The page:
This is the letter that I should have written to you a long time ago.
I’m sorry that I am not one that excels themself in keeping in touch with others. I’m sorry that you called me the other week to congratulate me on passing my driving test and never returned it. I’m sorry that there once was a gap in which I didn’t see you for three years.
But as I sit here amongst the broken glass and damp photographs with the sand falling between us quicker than I dare to believe, all I muster is the dust gathered apology that I should have given you years ago.
Because I want you to know that I love you. I have loved you for as long as I can remember. I remember once spending Christmas at your house and remember you smiling down on me as I tore the paper off that stuffed rabbit you once gave me. I remember when you took me to the park and held my hand. I also vaguely remember the funeral, where you watched him slowly taken away from you.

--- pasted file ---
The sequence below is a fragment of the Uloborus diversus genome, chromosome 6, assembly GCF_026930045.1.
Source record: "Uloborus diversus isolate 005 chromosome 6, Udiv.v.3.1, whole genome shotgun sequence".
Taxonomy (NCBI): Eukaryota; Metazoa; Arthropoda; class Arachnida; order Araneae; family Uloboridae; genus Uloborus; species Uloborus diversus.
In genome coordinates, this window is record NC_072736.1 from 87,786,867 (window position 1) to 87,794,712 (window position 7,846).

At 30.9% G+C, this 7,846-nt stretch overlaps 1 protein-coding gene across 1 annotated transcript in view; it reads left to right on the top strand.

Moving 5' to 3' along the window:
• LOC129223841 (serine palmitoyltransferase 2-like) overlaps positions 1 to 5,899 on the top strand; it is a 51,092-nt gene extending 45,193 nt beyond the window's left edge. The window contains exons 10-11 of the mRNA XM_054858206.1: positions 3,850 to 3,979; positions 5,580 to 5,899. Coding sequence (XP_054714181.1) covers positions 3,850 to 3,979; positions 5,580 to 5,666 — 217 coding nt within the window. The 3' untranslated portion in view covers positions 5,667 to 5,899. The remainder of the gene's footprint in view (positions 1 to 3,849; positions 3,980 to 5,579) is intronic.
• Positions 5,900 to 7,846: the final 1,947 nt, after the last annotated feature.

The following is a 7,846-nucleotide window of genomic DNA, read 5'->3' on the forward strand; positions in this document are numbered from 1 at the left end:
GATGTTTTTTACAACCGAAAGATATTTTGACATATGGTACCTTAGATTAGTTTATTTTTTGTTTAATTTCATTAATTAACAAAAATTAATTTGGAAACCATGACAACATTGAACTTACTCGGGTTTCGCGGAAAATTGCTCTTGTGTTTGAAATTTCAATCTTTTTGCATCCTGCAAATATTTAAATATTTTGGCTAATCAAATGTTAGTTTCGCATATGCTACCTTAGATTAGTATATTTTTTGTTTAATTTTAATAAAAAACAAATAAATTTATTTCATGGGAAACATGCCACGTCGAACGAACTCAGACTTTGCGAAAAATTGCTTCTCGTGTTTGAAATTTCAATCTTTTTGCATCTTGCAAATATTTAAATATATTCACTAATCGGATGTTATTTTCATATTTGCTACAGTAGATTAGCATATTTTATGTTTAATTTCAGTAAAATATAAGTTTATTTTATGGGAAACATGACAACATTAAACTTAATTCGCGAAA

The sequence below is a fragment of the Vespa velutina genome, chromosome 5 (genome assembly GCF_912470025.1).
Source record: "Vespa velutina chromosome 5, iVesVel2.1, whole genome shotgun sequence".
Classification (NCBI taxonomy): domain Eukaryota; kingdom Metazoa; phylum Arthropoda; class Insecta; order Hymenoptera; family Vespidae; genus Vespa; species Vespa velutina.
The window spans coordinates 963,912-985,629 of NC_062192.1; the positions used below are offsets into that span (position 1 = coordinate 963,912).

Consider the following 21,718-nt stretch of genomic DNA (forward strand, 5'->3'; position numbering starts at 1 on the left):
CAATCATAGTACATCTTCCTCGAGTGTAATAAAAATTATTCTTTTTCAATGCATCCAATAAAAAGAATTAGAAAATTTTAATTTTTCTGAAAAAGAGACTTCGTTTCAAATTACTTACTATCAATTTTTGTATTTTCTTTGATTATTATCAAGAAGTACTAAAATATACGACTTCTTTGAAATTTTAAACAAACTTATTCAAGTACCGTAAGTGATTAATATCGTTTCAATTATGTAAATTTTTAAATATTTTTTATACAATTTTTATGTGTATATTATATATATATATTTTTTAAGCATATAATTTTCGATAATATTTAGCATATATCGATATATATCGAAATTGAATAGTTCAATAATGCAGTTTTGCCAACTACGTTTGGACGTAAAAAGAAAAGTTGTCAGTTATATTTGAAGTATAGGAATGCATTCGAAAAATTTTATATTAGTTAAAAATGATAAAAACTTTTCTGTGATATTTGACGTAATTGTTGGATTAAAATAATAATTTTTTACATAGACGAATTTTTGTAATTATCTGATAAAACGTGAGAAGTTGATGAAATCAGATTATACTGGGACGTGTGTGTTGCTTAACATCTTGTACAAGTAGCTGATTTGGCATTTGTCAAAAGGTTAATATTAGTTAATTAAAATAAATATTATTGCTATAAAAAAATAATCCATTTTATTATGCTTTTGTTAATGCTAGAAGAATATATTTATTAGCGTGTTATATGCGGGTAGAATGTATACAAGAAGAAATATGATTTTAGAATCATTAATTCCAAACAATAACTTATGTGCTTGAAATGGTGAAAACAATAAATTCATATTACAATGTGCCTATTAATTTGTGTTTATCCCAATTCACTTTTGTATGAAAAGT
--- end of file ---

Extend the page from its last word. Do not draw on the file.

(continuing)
Most of all, I remember the fact that you always smiled from a distance, because you never wanted to intrude; you never wanted to be a burden, or a hindrance or any form of convenience to anybody’s day. That’s why you never called, and that’s why you let all those months pass by: because you didn’t want anybody to feel as if you were a burden.
And that’s why I’m guilt stricken, sobbing and lying on the floor: because that’s why we have only just found out that this thing has been destroying you: that this devilish disease has crippled you from the inside out, unnoticed by all of us.
And I’m so sorry that I let you feel this way.
I’m so sorry that I left you fade into the background.
I’m so sorry that I didn’t make you carry on speaking on the phone.
I’m so sorry that I never visited.
I’m so sorry for not returning that phone call.
I’m so sorry for not being the granddaughter that you deserved.